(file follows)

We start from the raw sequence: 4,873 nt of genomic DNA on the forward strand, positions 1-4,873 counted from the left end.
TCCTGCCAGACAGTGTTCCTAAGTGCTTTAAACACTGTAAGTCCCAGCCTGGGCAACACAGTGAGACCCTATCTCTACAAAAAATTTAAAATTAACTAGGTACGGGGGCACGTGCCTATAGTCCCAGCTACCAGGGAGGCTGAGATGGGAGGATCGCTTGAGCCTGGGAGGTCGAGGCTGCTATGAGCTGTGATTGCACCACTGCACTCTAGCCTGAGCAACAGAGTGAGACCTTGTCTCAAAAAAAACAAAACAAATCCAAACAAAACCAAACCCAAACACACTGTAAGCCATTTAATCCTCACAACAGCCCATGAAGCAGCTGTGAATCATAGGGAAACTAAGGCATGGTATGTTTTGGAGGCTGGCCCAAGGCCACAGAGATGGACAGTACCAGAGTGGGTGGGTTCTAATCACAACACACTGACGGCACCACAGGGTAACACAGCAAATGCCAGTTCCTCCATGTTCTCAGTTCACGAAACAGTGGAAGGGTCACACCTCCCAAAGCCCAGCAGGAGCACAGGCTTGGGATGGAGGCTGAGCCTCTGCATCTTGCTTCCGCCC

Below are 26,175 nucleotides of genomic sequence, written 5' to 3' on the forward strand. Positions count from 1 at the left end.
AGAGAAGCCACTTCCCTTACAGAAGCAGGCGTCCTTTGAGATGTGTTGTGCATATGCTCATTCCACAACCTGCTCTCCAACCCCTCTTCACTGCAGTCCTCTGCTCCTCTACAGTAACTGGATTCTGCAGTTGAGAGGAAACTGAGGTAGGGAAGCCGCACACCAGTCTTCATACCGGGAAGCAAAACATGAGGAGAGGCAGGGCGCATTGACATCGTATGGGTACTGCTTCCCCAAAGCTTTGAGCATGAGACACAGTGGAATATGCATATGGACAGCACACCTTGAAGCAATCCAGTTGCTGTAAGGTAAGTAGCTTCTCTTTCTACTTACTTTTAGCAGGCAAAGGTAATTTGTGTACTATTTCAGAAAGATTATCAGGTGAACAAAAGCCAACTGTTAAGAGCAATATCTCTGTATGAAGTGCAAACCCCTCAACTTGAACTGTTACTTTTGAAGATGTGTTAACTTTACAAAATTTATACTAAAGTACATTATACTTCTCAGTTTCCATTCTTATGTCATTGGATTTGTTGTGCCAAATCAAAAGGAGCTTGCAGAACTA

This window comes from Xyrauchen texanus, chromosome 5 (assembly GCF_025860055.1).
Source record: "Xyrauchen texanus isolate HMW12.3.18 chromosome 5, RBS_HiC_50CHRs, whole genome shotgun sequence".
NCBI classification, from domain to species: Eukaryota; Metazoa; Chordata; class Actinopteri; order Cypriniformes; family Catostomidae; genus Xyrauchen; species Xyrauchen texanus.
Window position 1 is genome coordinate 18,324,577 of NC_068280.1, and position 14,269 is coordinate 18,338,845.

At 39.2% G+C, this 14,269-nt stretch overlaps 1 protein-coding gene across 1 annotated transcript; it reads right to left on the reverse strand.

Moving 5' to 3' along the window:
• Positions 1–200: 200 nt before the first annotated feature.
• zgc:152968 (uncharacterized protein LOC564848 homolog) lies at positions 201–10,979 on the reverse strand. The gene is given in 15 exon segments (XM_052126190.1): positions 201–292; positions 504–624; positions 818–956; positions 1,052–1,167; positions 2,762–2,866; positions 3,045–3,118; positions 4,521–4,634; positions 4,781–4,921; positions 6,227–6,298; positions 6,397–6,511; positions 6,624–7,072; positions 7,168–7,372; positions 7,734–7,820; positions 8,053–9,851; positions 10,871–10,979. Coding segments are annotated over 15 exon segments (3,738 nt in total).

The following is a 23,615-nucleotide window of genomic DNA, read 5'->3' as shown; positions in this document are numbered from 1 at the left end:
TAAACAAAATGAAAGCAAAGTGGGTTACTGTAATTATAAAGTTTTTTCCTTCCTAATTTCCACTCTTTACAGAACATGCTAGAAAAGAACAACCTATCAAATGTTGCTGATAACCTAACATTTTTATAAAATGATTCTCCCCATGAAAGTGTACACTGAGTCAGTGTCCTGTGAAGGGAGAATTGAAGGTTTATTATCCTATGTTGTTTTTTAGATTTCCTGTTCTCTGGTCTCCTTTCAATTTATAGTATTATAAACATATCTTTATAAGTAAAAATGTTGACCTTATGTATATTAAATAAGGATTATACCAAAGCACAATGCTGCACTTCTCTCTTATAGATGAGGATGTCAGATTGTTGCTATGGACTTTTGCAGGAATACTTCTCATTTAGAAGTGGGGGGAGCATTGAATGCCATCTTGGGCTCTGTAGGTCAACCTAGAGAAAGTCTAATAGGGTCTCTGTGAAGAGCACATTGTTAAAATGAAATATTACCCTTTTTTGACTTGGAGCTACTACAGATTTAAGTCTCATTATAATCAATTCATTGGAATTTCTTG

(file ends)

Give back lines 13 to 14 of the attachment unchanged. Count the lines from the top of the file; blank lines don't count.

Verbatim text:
The following is a 23,615-nucleotide window of genomic DNA, read 5'->3' as shown; positions in this document are numbered from 1 at the left end:
TAAACAAAATGAAAGCAAAGTGGGTTACTGTAATTATAAAGTTTTTTCCTTCCTAATTTCCACTCTTTACAGAACATGCTAGAAAAGAACAACCTATCAAATGTTGCTGATAACCTAACATTTTTATAAAATGATTCTCCCCATGAAAGTGTACACTGAGTCAGTGTCCTGTGAAGGGAGAATTGAAGGTTTATTATCCTATGTTGTTTTTTAGATTTCCTGTTCTCTGGTCTCCTTTCAATTTATAGTATTATAAACATATCTTTATAAGTAAAAATGTTGACCTTATGTATATTAAATAAGGATTATACCAAAGCACAATGCTGCACTTCTCTCTTATAGATGAGGATGTCAGATTGTTGCTATGGACTTTTGCAGGAATACTTCTCATTTAGAAGTGGGGGGAGCATTGAATGCCATCTTGGGCTCTGTAGGTCAACCTAGAGAAAGTCTAATAGGGTCTCTGTGAAGAGCACATTGTTAAAATGAAATATTACCCTTTTTTGACTTGGAGCTACTACAGATTTAAGTCTCATTATAATCAATTCATTGGAATTTCTTG